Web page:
18.104.22.168 DSP assessment of impairment ratings
As part of the qualification for DSP a person must have one or more physical, intellectual or psychiatric impairment/s that attract a total impairment rating of 20 points or more under the Impairment Tables (1.1.I.10).
Explanation: Some claimants may have an impairment rating of at least 20 points but do not have a CITW because they can work full-time where wages are at or above the relevant minimum wage or be re-skilled for such work within 2 years.
Act reference: SSAct section 94(1)(a) the person has a physical, intellectual or psychiatric impairment…, section 94(1)(b) the person's impairment is of 20 points or more…
When can a rating be assigned?
An impairment rating can only be assigned for permanent conditions which cause an impairment that is more likely than not to persist for more than 2 years (1.1.P.220). A condition is permanent if:
- the condition has been fully diagnosed by an appropriately qualified medical practitioner, and
- the condition has been fully treated, and
- the condition has been fully stabilised.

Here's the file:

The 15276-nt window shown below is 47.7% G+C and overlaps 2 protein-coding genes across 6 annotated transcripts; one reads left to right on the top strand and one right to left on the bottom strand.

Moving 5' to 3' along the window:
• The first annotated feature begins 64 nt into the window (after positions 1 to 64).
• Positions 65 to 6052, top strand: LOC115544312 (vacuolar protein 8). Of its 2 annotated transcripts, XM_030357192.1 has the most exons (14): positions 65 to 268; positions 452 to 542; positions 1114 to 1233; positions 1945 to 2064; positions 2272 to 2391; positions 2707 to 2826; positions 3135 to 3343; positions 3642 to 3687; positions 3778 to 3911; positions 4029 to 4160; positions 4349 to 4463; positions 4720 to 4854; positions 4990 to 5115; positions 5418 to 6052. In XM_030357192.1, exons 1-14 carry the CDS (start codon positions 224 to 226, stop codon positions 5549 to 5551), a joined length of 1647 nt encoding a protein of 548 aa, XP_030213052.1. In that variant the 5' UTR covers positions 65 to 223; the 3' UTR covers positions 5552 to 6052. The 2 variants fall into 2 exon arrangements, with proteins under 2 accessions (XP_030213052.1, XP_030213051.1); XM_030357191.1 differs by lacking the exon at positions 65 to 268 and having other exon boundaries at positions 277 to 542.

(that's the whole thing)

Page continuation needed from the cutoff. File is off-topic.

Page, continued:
Policy reference: SS Guide 1.1.F.240 Fully diagnosed, fully treated & fully stabilised, 22.214.171.124 Qualification for DSP - 30 hour rule, 126.96.36.199 Qualification for DSP - 15 hour rule, 188.8.131.52 DSP assessment of continuing inability to work - 15 hour rule, 3.6.3 Guidelines to the Tables for the Assessment of Work-related Impairment for DSP
Health professional advisory unit (HPAU) (1.1.H.60)
If, following an assessment of all the available medical and other information, there is still a need for an expert medical opinion, the HPAU can provide advice, clarification and interpretation of medical information to assessors and DHS staff for DSP claim, review and appeal purposes.
The HPAU's advice must be recorded and forms part of the medical evidence used to support the decision about qualification.